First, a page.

Family Connections in White Plains Helps Families Through Borderline Personality Disorder
Dialectic behavior therapy can make a big difference.
Imagine that the island stranding Tom Hanks in the film Castaway triggered a genetic predisposition to borderline personality disorder. The possibility of symptoms manifesting would be about as likely as his one way conversations with "Wilson" turning interactive. "It plays out within close relationships," says Social Worker Perry Hoffman. This leaves the patient in a consistent state of fearing abandonment, rage, distorted perceptions, self mutilation and suicidal behavior. But what of family members trying to navigate their loved ones and themselves through a disorder that turns lives upside down.
That's the question that prompted the Rye based psychiatrist to found Family Connections. "There was nothing out there for families. So we designed a 12-week program which provides the most current information, teaches coping skills and creates a network of people who otherwise would be isolated because of the disorder," said the President of the National Education Alliance for BPD.
Teach your parents well.
Matt and Ann of Westchester County can attest from both sides of the classroom. They have taken the course at New York Presbyterian in White Plains as parents of a child with Borderline. "My wife and I are class leaders, and we've been through everything these parents have been through,” said Matt.
Their journey reached a crossroad in 2007. A family member had long exhibited anger issues, instability in relationships, while developing a substance abuse problem. "We hit our limit in that we could no longer live that way,” said Matt.
In real terms, the couple informed the 18-year-old that he would no longer be unconditionally welcome at home. The loved one had to agree to medical intervention to address the substance abuse and the underlying Borderline issue.
That said, ultimatum does not define the scenario. "It's your choice," Matt conveyed the sentiment.
So by acknowledging the breaking point, families begin to feel liberated." You automatically start feeling better,” said Matt.
At the same time, since the child will or won't acquiesce, observation of this limit really isn't directed at them. "A lot of nuance and language," Matt said.
Dialectic Behavior Therapy to the Rescue
The general strategy is a treatment known as dialectic behavior therapy, and families are clued in through Family Connections. As anger is the prevalent emotion, staying calm is the best defense against a state of dis-regulation. "Borderlines take a very long time to come back down from anger,” Matt said, and meeting an outburst with equal force only makes it worse.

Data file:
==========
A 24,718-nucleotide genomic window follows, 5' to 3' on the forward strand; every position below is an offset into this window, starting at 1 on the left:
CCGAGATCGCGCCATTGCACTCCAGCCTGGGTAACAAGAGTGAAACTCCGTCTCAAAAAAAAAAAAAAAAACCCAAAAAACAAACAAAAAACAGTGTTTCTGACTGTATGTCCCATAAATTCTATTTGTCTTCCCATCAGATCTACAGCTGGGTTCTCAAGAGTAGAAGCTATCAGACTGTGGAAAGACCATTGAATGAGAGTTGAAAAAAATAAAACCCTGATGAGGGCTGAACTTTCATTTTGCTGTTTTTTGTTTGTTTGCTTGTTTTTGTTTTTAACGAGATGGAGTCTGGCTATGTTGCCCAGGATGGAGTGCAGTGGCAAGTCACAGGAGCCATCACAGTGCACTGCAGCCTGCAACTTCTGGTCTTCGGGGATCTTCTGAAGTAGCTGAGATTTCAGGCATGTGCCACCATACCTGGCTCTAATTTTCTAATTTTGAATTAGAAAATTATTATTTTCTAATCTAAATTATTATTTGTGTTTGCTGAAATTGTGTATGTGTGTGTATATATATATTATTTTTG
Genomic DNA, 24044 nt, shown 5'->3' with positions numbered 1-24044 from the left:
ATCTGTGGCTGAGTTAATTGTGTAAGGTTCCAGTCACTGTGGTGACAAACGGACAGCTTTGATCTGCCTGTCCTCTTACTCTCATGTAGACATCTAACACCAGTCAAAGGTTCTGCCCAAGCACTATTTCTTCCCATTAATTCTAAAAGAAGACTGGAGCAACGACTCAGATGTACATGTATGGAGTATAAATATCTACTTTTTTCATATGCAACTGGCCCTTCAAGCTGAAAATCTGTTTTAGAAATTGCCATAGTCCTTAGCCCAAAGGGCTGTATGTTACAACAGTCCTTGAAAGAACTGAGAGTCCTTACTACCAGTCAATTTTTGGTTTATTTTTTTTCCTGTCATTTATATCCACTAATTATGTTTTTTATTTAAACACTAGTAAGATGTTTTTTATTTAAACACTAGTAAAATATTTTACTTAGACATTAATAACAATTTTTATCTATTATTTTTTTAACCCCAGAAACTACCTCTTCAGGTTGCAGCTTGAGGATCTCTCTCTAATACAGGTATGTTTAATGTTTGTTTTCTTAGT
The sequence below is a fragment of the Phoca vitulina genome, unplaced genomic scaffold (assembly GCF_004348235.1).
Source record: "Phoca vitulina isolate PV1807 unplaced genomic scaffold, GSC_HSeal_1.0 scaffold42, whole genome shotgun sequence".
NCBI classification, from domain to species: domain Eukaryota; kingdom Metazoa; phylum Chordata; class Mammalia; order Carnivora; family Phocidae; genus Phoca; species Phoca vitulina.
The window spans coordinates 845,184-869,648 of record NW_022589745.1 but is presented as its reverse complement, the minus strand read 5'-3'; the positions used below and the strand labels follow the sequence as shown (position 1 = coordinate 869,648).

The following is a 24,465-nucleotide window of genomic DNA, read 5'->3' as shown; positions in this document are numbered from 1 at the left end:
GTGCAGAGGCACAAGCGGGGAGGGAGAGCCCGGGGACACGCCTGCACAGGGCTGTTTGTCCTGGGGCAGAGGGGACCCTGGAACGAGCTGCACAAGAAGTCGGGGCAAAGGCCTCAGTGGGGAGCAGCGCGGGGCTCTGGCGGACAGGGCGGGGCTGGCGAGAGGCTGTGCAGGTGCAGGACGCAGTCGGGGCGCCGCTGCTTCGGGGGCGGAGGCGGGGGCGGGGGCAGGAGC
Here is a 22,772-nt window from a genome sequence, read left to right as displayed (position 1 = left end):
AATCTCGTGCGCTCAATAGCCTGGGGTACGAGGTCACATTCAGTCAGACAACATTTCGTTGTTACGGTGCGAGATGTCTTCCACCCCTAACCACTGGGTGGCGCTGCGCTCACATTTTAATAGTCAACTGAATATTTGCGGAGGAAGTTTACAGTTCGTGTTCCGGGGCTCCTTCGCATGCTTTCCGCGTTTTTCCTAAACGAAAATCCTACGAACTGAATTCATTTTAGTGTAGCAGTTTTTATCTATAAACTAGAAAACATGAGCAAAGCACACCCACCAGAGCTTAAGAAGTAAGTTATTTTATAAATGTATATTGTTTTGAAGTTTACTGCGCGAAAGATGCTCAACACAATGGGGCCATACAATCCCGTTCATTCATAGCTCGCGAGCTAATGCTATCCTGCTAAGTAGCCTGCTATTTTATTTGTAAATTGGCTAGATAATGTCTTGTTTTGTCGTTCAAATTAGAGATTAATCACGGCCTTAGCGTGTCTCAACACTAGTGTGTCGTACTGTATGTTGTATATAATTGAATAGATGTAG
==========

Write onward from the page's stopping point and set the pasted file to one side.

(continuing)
In turn, acquiring DBT skills allows the child to understand where their anger comes from. Pause then gives the family the chance to talk about the rage once things have calmed down.
On the parents end, a similar recognition allows parents to face confrontation calmly. "What I'm really feeling is sadness because you are afraid your child will not grow up into a normal life," Matt said. "Once you get to those types of primary emotions it's hard to become angry."
Dealing with perceptions—distorted or not—is also an important skill parents learn. "Validation is such a key and core skill," Matt said.
So if your adolescent or young adult child claims that no one in school likes him, what needs to be validated is that the emotion exists. Not hearing the concern or attempting to disprove the data is invalidating. At the same time, trying to understand where the emotion comes from should be the approach. “Then it becomes a matter of validating what can be validated,” Matt said.
Don’t fight back.
In the process, though, the conversation can put the parent on the defensive and staying targeted without fighting back is hopefully learned. "Ask questions, get more information on what triggered the feeling and then say I understand or maybe you are right," Matt implored.
This—without necessarily agreeing—again provides validation and a framework for ongoing conversation.
That said, money often becomes as issue and an immediate one. “Gently validate and hear their reasoning,” Matt said, "but step back and tell them you need time to think it over.”
Hopefully, the dis-regulation passes and eventually parents won't sound like a script. "It's a bit of an art form," Matt revealed, and rehearsing scenarios ahead of time gives parents the advantage.
The world is not a safe place.
On the other hand, the ends of friendships and relationships may not be avoidable. In this family’s case, their family member reacted horribly to one breakup, but luckily DBT skills gave him a fall back. "The pain didn't go away," said Matt. "But 70 days were spent learning stress tolerance skills, and those skills helped him.”
For parents, overcoming guilt is a key component because parents often think they triggered the onset of BPD. So the truth must be reinforced. "If the world and girlfriends, friends and parents were perfect, it would never happen. But they have a predisposition, and the world can be an invalidating place.”
As it stands, about three percent of the population is diagnosed with BPD, while many others are misdiagnosed or go undiagnosed. The Seriousness of the condition show that 10% will commit suicide. But treatment has 34 percent of patients recovering after two years and 90 percent after that, according to Hoffman. For the most part, she saID, "You get better, and you stay better."
The choice seems clear and hopefully more families recognize it.
The process of a coaching session also siphons out the toxic relationships that can hold dreams back. But one may still suffer at the hands of misdirection that can obscure due north for their life. “They haven’t decided what their main thing is,” she says. “I can help them decide what they really want and make their heart sing.” It creates a safe space to align our energetic vibration.